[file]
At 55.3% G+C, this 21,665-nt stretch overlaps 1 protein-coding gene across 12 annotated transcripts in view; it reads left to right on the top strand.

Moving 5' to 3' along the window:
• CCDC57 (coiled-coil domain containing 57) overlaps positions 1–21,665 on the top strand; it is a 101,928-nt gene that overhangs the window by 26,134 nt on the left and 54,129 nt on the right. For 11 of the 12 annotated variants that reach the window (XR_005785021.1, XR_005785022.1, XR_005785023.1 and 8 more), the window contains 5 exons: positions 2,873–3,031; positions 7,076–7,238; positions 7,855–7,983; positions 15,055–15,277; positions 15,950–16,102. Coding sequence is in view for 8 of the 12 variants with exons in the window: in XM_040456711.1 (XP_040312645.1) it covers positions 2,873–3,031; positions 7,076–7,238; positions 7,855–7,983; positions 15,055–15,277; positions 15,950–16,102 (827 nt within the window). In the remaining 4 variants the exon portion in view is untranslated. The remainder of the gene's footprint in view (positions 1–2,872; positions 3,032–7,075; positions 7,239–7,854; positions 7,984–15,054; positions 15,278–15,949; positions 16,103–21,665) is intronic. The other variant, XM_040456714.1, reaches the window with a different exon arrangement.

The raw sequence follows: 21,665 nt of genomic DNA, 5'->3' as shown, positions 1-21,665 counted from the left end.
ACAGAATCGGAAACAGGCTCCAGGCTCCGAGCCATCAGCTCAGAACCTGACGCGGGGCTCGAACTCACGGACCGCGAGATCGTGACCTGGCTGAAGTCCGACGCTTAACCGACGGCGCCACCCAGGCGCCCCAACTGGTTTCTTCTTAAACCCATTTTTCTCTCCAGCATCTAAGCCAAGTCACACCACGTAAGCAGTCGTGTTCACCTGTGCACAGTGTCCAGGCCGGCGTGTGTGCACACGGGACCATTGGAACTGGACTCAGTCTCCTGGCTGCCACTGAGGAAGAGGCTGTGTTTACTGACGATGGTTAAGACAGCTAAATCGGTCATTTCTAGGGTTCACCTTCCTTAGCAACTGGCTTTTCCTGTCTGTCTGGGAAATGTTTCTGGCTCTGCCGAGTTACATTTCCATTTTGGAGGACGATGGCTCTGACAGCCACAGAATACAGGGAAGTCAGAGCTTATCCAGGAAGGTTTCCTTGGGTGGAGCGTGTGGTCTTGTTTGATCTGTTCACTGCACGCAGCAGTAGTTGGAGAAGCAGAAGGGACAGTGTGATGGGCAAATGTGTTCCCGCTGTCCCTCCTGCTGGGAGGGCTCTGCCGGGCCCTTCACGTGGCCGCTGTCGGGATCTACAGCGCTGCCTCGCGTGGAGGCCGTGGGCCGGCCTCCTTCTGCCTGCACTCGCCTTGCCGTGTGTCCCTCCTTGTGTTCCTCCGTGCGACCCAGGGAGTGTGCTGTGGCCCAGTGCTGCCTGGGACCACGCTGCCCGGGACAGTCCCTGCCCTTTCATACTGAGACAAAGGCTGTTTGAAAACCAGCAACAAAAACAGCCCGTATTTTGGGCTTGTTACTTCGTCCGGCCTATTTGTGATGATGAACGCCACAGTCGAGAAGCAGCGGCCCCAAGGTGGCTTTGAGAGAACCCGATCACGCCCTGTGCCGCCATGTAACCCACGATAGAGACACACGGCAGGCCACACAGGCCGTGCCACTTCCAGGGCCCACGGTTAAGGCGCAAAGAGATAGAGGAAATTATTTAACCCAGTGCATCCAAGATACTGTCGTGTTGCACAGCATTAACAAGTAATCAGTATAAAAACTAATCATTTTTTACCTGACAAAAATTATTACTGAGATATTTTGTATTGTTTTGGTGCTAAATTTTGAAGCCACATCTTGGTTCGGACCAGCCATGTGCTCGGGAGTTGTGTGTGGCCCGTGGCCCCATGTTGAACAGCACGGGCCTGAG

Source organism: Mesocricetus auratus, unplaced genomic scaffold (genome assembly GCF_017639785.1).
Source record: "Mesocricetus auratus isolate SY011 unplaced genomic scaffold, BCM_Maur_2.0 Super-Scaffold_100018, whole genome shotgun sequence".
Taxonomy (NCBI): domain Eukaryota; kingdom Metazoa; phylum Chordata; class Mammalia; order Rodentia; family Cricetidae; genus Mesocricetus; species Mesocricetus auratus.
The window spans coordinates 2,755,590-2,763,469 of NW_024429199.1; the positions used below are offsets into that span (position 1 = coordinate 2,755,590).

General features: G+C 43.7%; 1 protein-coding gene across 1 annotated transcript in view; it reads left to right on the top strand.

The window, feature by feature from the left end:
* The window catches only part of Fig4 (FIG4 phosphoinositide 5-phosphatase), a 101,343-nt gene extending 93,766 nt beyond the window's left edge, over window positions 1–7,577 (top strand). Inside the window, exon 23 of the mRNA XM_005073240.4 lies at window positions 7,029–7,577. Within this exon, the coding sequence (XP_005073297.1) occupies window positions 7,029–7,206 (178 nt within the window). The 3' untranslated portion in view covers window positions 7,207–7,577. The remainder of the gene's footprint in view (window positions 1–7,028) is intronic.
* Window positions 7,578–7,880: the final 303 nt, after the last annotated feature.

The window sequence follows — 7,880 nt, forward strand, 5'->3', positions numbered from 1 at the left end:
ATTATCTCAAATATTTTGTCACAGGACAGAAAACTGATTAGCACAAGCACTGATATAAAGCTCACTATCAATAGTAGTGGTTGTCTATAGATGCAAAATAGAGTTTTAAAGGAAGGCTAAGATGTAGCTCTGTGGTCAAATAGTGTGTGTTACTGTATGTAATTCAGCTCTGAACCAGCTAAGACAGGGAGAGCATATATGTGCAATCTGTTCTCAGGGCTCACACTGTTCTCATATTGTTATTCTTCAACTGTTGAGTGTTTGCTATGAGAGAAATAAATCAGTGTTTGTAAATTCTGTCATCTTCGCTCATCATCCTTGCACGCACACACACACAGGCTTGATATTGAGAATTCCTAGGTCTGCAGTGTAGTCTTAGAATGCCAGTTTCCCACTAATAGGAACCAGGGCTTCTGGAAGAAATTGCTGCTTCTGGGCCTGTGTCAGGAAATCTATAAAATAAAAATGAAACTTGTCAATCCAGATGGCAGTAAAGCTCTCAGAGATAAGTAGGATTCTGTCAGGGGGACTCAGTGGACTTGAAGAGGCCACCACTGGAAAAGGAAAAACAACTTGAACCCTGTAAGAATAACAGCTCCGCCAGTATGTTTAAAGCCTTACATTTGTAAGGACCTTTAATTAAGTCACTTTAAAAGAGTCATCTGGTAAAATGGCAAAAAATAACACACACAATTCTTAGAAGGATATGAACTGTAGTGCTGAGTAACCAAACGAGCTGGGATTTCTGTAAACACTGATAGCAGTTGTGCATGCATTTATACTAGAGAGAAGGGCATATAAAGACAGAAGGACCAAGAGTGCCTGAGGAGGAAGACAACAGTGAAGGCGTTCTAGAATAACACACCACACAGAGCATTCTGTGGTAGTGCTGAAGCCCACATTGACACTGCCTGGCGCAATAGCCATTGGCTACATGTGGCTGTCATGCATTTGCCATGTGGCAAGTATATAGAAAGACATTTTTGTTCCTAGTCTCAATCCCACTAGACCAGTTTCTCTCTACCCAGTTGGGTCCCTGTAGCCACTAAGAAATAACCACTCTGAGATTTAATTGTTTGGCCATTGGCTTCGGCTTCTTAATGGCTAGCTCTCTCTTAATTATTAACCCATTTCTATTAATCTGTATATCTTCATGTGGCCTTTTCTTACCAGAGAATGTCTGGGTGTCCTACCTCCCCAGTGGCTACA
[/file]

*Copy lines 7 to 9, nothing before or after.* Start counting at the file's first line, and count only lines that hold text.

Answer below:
Source record: "Mesocricetus auratus isolate SY011 unplaced genomic scaffold, BCM_Maur_2.0 Super-Scaffold_100018, whole genome shotgun sequence".
Taxonomy (NCBI): domain Eukaryota; kingdom Metazoa; phylum Chordata; class Mammalia; order Rodentia; family Cricetidae; genus Mesocricetus; species Mesocricetus auratus.
The window spans coordinates 2,755,590-2,763,469 of NW_024429199.1; the positions used below are offsets into that span (position 1 = coordinate 2,755,590).